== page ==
Proxy Votes Violate Spirit of Tick-Borne Disease Working Group
I am vice president of LymeDisease.org. I have two points regarding yesterday’s meeting. The first speaks to process integrity—how the Tick-Borne Disease Working Group should operate.
Why in the world did David Walker cast proxy votes for Eugene Shapiro?
The point of the Working Group is for people from diverse scientific viewpoints to listen to each other, discuss the issues, and then decide how to vote. Dr. Shapiro wasn’t in the room and didn’t take part by phone. Yet, Dr. Walker cast votes on Dr. Shapiro’s behalf.
Why is this even allowed? If it doesn’t technically violate a rule, it certainly violates the spirit of the Working Group.
It mocks the concept of the healthy exchange of ideas. Here, somebody doesn’t have to participate at all … and still has a vote.
When Dr. Shapiro was first named to this group, LymeDisease.org protested vociferously because of his flagrant financial conflicts of interest. More than 37,000 members of the Lyme community signed our petition to remove him from this panel. It fell on deaf ears.
My second point about yesterday’s meeting concerns Ben Beard’s defense of the CDC website and his dismissal of questions about the validity of Lyme disease testing.
Beard stated—and I quote—“The vast majority of Lyme disease patients are served quite well by the guidance we have on our website. The diagnostic test is reliable in terms of it telling you what you expect to hear.”
Here’s my response: It’s true that some people get Lyme disease, get treated, and get well in short order. But many people don’t get well. They stay desperately sick for years, often losing their jobs, their homes, their marriages, their families. Children lose their childhoods, often too impaired to go to school.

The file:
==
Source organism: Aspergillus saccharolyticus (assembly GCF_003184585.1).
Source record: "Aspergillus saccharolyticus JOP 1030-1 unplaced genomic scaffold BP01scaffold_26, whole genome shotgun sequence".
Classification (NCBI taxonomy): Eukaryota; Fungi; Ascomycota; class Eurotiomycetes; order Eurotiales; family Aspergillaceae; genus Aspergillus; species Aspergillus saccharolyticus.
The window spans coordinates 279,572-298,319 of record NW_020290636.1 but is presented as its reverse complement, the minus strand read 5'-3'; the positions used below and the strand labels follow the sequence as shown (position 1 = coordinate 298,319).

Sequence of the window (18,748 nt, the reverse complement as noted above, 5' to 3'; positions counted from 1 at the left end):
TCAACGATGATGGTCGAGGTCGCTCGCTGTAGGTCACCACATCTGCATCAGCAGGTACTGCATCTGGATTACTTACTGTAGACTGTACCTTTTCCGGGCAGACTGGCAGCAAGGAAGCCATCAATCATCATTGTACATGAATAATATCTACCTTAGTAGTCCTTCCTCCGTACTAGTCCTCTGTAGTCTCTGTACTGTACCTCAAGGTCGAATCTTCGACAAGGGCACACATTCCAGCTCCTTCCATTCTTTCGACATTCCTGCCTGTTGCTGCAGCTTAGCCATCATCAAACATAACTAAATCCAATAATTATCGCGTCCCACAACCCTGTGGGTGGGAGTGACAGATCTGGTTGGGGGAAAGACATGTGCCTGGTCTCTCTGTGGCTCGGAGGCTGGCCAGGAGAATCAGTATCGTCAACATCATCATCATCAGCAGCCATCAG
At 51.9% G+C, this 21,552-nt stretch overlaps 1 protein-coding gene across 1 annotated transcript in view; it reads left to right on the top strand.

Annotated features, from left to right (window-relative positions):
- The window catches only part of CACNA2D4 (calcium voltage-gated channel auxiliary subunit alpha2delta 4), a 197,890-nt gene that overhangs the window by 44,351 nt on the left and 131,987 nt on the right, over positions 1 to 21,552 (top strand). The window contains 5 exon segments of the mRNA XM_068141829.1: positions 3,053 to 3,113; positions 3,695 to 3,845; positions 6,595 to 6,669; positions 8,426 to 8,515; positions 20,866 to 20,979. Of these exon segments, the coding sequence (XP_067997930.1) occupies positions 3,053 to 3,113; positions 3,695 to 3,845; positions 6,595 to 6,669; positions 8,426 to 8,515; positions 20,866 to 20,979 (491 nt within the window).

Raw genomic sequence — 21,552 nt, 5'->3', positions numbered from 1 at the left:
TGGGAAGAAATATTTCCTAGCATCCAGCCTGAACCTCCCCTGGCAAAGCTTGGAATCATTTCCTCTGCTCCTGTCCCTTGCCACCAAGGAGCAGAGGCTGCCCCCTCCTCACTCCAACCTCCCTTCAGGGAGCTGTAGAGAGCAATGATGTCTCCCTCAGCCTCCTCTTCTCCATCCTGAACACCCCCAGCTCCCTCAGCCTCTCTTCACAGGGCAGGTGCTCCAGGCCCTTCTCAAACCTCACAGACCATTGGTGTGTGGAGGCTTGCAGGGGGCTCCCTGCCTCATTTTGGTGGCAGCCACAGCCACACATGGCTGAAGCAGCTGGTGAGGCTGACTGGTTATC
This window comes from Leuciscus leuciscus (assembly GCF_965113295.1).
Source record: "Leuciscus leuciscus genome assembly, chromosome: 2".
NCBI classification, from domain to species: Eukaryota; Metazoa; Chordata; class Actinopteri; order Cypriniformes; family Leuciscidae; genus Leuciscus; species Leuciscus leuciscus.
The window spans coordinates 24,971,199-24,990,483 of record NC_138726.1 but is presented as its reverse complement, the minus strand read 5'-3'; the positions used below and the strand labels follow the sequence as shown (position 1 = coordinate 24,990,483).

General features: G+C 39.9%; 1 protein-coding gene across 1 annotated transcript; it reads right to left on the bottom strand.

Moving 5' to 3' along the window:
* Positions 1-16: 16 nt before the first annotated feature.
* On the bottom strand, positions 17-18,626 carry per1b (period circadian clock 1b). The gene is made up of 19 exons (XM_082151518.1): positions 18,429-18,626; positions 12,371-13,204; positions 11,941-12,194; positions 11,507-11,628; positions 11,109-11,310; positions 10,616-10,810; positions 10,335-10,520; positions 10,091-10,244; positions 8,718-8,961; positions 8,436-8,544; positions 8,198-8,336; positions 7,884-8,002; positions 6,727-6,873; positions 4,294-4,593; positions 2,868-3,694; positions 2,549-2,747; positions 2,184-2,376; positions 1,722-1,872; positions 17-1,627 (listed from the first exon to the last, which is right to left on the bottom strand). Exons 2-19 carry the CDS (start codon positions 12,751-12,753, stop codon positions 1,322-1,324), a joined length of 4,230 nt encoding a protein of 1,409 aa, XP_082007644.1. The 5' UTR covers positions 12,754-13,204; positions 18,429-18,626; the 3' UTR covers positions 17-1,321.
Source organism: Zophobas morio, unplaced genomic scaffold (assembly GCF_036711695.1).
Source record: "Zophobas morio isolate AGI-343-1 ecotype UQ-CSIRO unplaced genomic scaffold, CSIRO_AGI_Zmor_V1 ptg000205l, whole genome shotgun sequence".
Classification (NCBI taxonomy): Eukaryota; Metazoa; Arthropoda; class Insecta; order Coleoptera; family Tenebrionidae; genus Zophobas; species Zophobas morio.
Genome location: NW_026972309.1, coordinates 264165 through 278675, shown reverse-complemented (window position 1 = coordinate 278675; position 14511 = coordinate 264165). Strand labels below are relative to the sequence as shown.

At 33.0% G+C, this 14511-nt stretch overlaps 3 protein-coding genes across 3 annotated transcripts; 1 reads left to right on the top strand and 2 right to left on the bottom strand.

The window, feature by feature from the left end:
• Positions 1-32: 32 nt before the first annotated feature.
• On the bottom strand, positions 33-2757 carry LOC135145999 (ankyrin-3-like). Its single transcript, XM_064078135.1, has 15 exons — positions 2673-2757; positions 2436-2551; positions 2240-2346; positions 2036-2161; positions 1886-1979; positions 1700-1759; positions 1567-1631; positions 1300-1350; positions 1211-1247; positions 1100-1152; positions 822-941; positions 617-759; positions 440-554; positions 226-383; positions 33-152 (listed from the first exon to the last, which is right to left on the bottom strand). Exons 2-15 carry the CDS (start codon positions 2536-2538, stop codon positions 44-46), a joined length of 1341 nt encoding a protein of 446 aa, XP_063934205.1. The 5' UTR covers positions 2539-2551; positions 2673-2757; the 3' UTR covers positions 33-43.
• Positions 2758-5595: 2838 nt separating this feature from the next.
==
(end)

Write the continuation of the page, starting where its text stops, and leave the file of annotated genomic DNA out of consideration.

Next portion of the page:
The CDC acknowledges that 10 to 20 percent of Lyme patients remain ill after treatment. Over 20 years, that could mean up to three million people with persistent symptoms of Lyme disease using the CDC’s own figures.
And that doesn’t count people who remain undiagnosed and untreated. They are the ones most ill served by the CDC’s “guidance” and a lousy lab test.
Beard’s comment highlighted another process irregularity with the Working Group: 2018’s group had three representatives of the Lyme patient community; this 2020 group has only one—Pat Smith.
Meaningful patient representation requires more than a single voice crying in the wilderness.
When Smith raised questions about patients with persistent Lyme disease, the CDC spokesman dismissed those concerns—and there was nobody else willing to support the patient point of view.
The Tick-Borne Disease Working Group was created due to the efforts of patients with persistent Lyme disease, not people who got well quickly.
Those folks don’t need a Working Group. I urge you not to forget your core constituency.